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Cost-effectiveness league table

The ‘league table’ of cost-effectiveness ratios (C/ A) is displayed in Tables 1–4. We have divided it into four sub-tables by target population: men who have sex with men, at-risk women, at-risk men, and counseling and testing programs for the general population. Notably, this grouping hides important differences between subgroups. For instance, although most of these interventions are intended to serve adult men and women, several explicitly target adolescents and young adults. Thus, the placement of different interventions in the same sub-table does not necessarily indicate that they are strictly comparable. This important comparability issue is revisited in the discussion.

Table 1
Table 1
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Table 2
Table 2
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Table 3
Table 3
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Table 4
Table 4
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The league table lists several cost and effectiveness parameters and outcome variables for each intervention. The per-client intervention costs were obtained from the original publications and inflated to 1999 dollars. In the one instance [16] in which the original article did not specify costs on a per-client basis, an estimate of the total size of the target population was used to convert total program costs to per-client costs. As intervention effectiveness also is quantified as the number of infections averted per-client, the number of clients is essentially arbitrary. This formulation encodes a strong assumption that effects and costs increase in the same proportion as programs are scaled up or down in size.

We did not attempt to standardize the effectiveness estimates of the original studies. Instead, we trust that the original analysts have done their best to accurately estimate the epidemiological impact of the intervention. Because of this, the effectiveness parameters are largely incommensurate. Some analyses assumed that the interventions effects are very short lasting (e.g. 3 months), whereas others assumed that effects persist as long as 10 years after the conclusion of the intervention. Most analyses included the impact of the intervention on the participants, and possibly their sex partners. In only one analysis were the community-wide effects of the intervention modeled. The studies included in the league table span a broad range of prevalence values; from less than one in a hundred, to several in ten. Values of other key parameters, such as condom effectiveness and the per-contact probability of transmission, also differ across studies (values not shown in Tables 1–4).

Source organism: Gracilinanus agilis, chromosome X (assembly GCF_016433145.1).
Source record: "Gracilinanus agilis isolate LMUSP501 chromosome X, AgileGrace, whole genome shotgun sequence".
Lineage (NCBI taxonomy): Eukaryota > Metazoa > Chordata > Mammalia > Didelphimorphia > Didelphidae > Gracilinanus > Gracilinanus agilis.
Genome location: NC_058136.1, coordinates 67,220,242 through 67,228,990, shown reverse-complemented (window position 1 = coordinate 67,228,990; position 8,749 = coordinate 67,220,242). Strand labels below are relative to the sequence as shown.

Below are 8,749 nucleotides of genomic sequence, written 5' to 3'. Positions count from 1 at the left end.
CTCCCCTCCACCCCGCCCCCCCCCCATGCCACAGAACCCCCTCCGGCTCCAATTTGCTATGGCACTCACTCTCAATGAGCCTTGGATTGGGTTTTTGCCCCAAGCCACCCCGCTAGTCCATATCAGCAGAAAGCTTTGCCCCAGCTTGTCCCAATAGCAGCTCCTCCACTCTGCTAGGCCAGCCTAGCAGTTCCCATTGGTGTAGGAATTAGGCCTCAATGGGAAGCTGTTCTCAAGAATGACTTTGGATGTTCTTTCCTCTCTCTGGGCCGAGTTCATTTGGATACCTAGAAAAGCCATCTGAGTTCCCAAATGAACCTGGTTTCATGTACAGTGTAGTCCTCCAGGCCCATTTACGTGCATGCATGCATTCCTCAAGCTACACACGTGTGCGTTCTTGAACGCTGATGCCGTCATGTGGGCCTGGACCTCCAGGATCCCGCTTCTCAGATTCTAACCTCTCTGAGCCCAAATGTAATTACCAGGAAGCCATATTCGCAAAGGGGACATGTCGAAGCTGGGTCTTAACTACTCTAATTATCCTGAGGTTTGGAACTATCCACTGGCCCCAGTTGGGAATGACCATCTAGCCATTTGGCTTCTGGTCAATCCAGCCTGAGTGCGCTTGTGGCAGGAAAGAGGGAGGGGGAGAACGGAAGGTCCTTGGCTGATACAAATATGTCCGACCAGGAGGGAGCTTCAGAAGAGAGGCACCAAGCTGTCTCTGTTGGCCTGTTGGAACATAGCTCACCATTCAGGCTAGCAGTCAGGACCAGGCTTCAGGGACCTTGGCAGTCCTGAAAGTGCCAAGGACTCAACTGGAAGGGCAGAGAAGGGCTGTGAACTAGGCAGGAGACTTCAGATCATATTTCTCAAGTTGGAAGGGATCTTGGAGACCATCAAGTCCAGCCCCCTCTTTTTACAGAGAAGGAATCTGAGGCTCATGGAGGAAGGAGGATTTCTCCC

The main effectiveness outcome variable, the number of infections averted by the intervention (on a per-client basis), A, is listed in the league table, together with the program cost, C. The economic efficiency of the intervention is measured by the cost-effectiveness ratio, C/ A, which specifies the cost per HIV infection averted. As shown in the league table, the cost-effectiveness ratios for HIV prevention range from a few thousand to many million dollars per infection averted.

The (discounted) lifetime cost of medical care for HIV infection and AIDS is approximately US$200 000 [13]. Therefore, interventions that can prevent someone from becoming infected for less than this amount are likely to save society money in the long run. As illustrated in Figure 1, approximately half of the intervention strategies listed in the league table are ‘cost-saving’ in this sense.

Fig. 1
Fig. 1
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Moreover, a health-related intervention need not be cost-saving to be a sound economic investment. Most health care programs and preventive interventions do not save society money [48]. Although there is no universally-accepted threshold that distinguishes cost-effective interventions from inefficient ones, health-related programs and interventions that can save a year of life or a quality-adjusted year of life (QALY) for less than about US$50 000 are usually considered cost-effective [49–51]. Preventing a 26-year-old from becoming infected with HIV saves approximately 11 (discounted) QALYs [13]. This suggests that HIV prevention interventions that can avert an infection for less than about US$750 000 (11 × US$50 000 + US$200 000) should be considered cost-effective [52]. Approximately three-quarters of the intervention strategies reviewed here are ‘cost-effective’ in this sense (see Fig. 1).